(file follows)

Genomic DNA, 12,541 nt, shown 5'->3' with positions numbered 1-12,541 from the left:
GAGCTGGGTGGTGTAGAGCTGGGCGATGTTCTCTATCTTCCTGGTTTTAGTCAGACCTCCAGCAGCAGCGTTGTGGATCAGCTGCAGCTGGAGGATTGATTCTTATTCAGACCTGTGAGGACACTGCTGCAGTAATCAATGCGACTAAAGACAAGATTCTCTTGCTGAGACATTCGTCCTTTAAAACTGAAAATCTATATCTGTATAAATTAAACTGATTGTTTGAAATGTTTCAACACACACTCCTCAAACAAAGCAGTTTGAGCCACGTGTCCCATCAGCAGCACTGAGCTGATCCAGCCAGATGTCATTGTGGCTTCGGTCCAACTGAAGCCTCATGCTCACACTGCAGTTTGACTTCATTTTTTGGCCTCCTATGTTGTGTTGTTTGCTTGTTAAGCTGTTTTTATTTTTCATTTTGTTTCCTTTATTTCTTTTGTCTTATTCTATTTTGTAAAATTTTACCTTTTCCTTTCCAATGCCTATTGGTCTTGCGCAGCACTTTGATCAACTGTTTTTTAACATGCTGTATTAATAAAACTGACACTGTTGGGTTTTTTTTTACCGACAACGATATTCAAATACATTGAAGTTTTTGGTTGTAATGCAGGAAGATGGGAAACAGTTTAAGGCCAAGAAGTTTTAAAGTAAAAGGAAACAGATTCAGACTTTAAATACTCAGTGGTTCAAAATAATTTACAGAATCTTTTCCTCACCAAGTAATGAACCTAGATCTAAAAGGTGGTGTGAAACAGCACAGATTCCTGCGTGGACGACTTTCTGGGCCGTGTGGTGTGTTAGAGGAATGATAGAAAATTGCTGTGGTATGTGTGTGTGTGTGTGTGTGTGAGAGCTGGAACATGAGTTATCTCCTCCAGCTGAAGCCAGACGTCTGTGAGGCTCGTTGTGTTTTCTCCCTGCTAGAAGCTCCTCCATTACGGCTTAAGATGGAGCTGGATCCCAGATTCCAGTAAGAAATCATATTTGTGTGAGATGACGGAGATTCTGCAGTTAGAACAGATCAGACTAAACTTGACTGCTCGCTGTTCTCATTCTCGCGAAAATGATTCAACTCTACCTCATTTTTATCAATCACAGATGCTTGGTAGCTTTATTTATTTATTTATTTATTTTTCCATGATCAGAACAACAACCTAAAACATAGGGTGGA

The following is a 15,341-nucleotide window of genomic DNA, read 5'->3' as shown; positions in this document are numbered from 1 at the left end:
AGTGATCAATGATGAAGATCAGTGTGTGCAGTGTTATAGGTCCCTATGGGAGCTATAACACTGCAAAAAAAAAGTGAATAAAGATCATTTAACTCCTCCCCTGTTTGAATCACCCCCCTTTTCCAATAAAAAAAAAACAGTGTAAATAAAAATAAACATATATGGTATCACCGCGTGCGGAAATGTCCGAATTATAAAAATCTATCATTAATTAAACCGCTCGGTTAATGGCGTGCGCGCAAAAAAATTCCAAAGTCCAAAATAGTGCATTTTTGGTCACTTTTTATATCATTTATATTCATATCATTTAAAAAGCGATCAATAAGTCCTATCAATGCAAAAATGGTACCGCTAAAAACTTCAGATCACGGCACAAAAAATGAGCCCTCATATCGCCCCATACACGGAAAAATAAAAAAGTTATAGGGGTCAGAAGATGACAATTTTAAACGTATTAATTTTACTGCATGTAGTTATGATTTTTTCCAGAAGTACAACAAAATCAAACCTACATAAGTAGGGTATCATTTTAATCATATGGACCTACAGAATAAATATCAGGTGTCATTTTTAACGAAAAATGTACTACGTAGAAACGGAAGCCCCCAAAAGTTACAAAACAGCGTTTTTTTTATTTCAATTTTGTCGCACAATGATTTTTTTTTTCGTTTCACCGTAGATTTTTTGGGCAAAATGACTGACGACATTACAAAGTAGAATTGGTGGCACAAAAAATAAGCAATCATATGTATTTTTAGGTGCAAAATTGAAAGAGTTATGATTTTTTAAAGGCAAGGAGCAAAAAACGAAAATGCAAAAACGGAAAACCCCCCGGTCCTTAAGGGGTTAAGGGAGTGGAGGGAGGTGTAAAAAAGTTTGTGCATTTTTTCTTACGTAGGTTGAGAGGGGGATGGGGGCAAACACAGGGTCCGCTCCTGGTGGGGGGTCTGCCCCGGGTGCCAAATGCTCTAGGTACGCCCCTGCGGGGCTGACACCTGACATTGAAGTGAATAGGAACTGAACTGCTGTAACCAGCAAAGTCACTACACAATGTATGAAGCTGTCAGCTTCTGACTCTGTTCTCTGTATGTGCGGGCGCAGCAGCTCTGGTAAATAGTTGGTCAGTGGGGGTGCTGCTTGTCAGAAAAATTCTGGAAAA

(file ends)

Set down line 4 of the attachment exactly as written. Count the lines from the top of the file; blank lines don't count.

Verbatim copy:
AGTGATCAATGATGAAGATCAGTGTGTGCAGTGTTATAGGTCCCTATGGGAGCTATAACACTGCAAAAAAAAAGTGAATAAAGATCATTTAACTCCTCCCCTGTTTGAATCACCCCCCTTTTCCAATAAAAAAAAAACAGTGTAAATAAAAATAAACATATATGGTATCACCGCGTGCGGAAATGTCCGAATTATAAAAATCTATCATTAATTAAACCGCTCGGTTAATGGCGTGCGCGCAAAAAAATTCCAAAGTCCAAAATAGTGCATTTTTGGTCACTTTTTATATCATTTATATTCATATCATTTAAAAAGCGATCAATAAGTCCTATCAATGCAAAAATGGTACCGCTAAAAACTTCAGATCACGGCACAAAAAATGAGCCCTCATATCGCCCCATACACGGAAAAATAAAAAAGTTATAGGGGTCAGAAGATGACAATTTTAAACGTATTAATTTTACTGCATGTAGTTATGATTTTTTCCAGAAGTACAACAAAATCAAACCTACATAAGTAGGGTATCATTTTAATCATATGGACCTACAGAATAAATATCAGGTGTCATTTTTAACGAAAAATGTACTACGTAGAAACGGAAGCCCCCAAAAGTTACAAAACAGCGTTTTTTTTATTTCAATTTTGTCGCACAATGATTTTTTTTTTCGTTTCACCGTAGATTTTTTGGGCAAAATGACTGACGACATTACAAAGTAGAATTGGTGGCACAAAAAATAAGCAATCATATGTATTTTTAGGTGCAAAATTGAAAGAGTTATGATTTTTTAAAGGCAAGGAGCAAAAAACGAAAATGCAAAAACGGAAAACCCCCCGGTCCTTAAGGGGTTAAGGGAGTGGAGGGAGGTGTAAAAAAGTTTGTGCATTTTTTCTTACGTAGGTTGAGAGGGGGATGGGGGCAAACACAGGGTCCGCTCCTGGTGGGGGGTCTGCCCCGGGTGCCAAATGCTCTAGGTACGCCCCTGCGGGGCTGACACCTGACATTGAAGTGAATAGGAACTGAACTGCTGTAACCAGCAAAGTCACTACACAATGTATGAAGCTGTCAGCTTCTGACTCTGTTCTCTGTATGTGCGGGCGCAGCAGCTCTGGTAAATAGTTGGTCAGTGGGGGTGCTGCTTGTCAGAAAAATTCTGGAAAA